LIKE a number of others, your thought-provoking columnist Iain Macwhirter seems to be saying that, in 2014, the Scots were conned by a malevolent (English – Boo, hiss) establishment into rejecting independence by the prospect of remaining in the EU, which they had no intention whatsoever of honouring ("Yet more evidence that Scots were played for fools in 2014", The Herald, February 19).

The retrospectoscope is a wonderful instrument, but I think it important to remember that people at all levels of society plan their futures on the basis of the situation as it appears to them at the time. I suspect that, when David Cameron announced the referendum in 2013, in order to try to stem the haemorrhage of voters from the Conservative Party to Ukip, he never expected that he would be called upon to deliver, since the political runes at the time were that the best the Conservatives could hope for in the 2015 General Election was a further period of coalition with the Liberal Democrats, whose pronounced Europhilia would simply not countenance such a move.

Even when the Conservatives emerged from that election with a workable majority, it was widely held that, even although there was a significant degree of Euroscepticism in the UK, more so in England, the Remain side would win with a significant majority, a view that was maintained by just about all the opinion polls before and throughout the referendum campaign.

You have published letters from me before, in which I have maintained that many of us who voted Leave do not have a pathological loathing of the EU. Had Mr Cameron and his ministers who visited Europe in late 2015/early 2016 returned with some evidence that the EU was prepared to make some significant amendments to its structure and function, then sufficient of us might have put our crosses in the Remain box instead, to carry the day for Remain.

"What if...." and conjecture are fundamental processes of historical analysis. We have stumbled into the current situation in much the same way as the miscalculations by the nations of Europe blundered into the First World War One. I can only hope that the economic consequences will not be so tragic.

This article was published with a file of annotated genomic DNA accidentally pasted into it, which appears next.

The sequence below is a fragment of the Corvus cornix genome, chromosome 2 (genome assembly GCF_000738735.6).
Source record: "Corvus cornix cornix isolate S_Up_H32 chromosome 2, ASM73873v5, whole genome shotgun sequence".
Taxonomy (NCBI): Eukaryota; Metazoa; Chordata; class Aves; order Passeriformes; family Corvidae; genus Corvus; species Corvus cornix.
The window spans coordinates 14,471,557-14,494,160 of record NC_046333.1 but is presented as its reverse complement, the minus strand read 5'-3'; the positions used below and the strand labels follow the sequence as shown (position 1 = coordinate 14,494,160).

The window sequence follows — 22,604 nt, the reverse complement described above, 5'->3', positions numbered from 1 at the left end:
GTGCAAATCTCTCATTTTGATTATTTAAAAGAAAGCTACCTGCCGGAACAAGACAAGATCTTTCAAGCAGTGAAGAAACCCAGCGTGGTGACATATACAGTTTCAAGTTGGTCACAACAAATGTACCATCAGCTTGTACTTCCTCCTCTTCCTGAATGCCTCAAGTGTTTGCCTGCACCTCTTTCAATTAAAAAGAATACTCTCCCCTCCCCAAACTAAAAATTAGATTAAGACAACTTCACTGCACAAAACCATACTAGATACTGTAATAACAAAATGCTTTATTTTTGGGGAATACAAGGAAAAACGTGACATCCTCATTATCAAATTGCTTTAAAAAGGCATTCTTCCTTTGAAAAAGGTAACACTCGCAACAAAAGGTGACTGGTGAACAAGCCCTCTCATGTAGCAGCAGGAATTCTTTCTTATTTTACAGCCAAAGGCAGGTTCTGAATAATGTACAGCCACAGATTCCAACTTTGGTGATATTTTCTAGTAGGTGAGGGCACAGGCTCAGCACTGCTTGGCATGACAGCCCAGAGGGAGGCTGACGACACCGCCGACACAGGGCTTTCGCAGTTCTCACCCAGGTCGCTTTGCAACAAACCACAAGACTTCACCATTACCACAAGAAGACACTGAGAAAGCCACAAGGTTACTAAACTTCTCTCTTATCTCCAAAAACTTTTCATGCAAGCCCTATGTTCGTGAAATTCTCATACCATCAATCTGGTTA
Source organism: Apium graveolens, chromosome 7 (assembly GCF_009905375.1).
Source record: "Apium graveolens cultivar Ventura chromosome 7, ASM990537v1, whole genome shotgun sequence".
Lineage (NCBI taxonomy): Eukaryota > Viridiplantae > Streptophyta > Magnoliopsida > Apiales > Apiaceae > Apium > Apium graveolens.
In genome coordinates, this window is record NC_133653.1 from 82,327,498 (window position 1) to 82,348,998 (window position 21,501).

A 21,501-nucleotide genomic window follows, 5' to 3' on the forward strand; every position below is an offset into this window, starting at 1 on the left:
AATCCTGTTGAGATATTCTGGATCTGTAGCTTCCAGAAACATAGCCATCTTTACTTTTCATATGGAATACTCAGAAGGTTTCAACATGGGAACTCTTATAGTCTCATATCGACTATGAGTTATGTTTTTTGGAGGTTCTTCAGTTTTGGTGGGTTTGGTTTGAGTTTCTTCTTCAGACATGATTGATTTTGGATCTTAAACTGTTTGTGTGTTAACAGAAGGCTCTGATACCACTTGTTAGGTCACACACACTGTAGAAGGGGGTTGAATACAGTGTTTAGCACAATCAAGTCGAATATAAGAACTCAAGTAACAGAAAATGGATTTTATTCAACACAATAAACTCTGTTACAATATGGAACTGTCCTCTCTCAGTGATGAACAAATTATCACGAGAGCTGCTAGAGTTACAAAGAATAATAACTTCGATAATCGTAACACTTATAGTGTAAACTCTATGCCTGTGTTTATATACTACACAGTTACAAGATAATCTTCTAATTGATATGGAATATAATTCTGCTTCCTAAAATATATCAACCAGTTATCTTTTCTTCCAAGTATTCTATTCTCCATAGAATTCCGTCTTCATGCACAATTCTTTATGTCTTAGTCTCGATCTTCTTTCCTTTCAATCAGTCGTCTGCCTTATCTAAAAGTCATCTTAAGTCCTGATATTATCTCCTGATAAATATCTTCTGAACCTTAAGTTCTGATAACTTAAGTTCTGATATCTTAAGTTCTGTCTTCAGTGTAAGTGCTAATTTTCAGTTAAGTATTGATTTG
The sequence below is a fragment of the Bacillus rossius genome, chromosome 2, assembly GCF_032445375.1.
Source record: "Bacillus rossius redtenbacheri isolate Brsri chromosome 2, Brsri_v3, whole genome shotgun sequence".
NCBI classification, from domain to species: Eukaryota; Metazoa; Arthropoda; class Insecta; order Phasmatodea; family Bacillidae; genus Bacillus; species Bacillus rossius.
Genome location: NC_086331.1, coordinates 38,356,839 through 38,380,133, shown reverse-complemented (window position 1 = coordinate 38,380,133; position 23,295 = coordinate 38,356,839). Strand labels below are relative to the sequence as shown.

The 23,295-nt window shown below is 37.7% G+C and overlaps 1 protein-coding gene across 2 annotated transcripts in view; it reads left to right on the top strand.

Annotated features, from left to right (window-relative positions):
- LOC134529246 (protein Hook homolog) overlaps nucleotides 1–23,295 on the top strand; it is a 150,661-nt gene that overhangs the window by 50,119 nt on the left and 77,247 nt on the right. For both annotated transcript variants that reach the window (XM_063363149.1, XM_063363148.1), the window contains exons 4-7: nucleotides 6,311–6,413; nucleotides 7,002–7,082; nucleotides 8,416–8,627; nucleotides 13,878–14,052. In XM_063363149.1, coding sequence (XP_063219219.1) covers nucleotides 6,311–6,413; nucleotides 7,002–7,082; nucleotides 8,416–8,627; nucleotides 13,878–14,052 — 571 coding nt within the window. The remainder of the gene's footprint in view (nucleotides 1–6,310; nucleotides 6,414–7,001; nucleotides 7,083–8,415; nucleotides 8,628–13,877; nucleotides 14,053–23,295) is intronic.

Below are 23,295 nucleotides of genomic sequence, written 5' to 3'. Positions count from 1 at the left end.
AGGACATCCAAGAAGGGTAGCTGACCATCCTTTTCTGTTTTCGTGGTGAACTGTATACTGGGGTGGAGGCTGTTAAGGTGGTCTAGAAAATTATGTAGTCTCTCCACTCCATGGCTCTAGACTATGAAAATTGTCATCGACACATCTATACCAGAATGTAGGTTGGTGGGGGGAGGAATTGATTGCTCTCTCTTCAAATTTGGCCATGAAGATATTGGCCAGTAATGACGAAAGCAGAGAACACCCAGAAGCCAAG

Christopher W Ide, Waterfoot.

FOR how much longer will you continue to publish letters from "Remoaners" unable to accept that we have voted to leave the EU and stand on our own two feet? My message to them is: you lost, get over it.

The latest forecast of woe, pestilence and the imminent arrival of the four horsemen in the letter (February 20) from Eric Melvin full of old rehashed prophesies of doom and quotes from such luminaries as Michel Barnier, really is past its sell-by and adds nothing to the informed debate.

We are leaving and only time will tell if we made the correct decision. I voted Remain, but now it's time to get on with it, as no one knows with any certainty how it will all pan out.

James Martin, Bearsden.

THE letters from Jill Stephenson and John Dunlop (February 19) seem rather mean-spirited. There are many good reasons for Scotland investing in Europe and the wider world, not least to contravene the prevailing wind at Westminster. Scotland has a long and valued connection with Malawi, for example, which continues to inspire our younger generation in several ways. Many Europeans have made Scotland their home and many Scots live and study in Europe. To suggest that the government of Scotland should not maintain these links to save a few bawbees is ludicrous.

Stuart Chalmers, East Kilbride.

LEADING lights in the SNP are arguing amongst themselves about the advisability or otherwise of holding what they call an "advisory" independence poll without the UK Government’s approval. The current two are Joanna Cherry for and Pete Wishart against (“Veteran hits out at ‘advisory' Indy poll", The Herald, February 20) .

I think they are wasting their breath. Such an "advisory" poll is unnecessary, as like it or not something akin to it is going to happen anyway when the popular vote in the 2021 Scottish election is totalled. All the parties contesting that election will have manifesto commitments for or against holding Indyref2 and inevitably whichever side has the majority of the popular vote will interpret that as sufficient advice from the electorate as to its position on any Indyref2.

Westminster would celebrate an against vote as demonstrating popular support for its stance of refusal, but equally would have difficulty holding to that stance should the majority vote be for. Therefore, there is all to vote for (or against) in 2021.

Alan Fitzpatrick, Dunlop.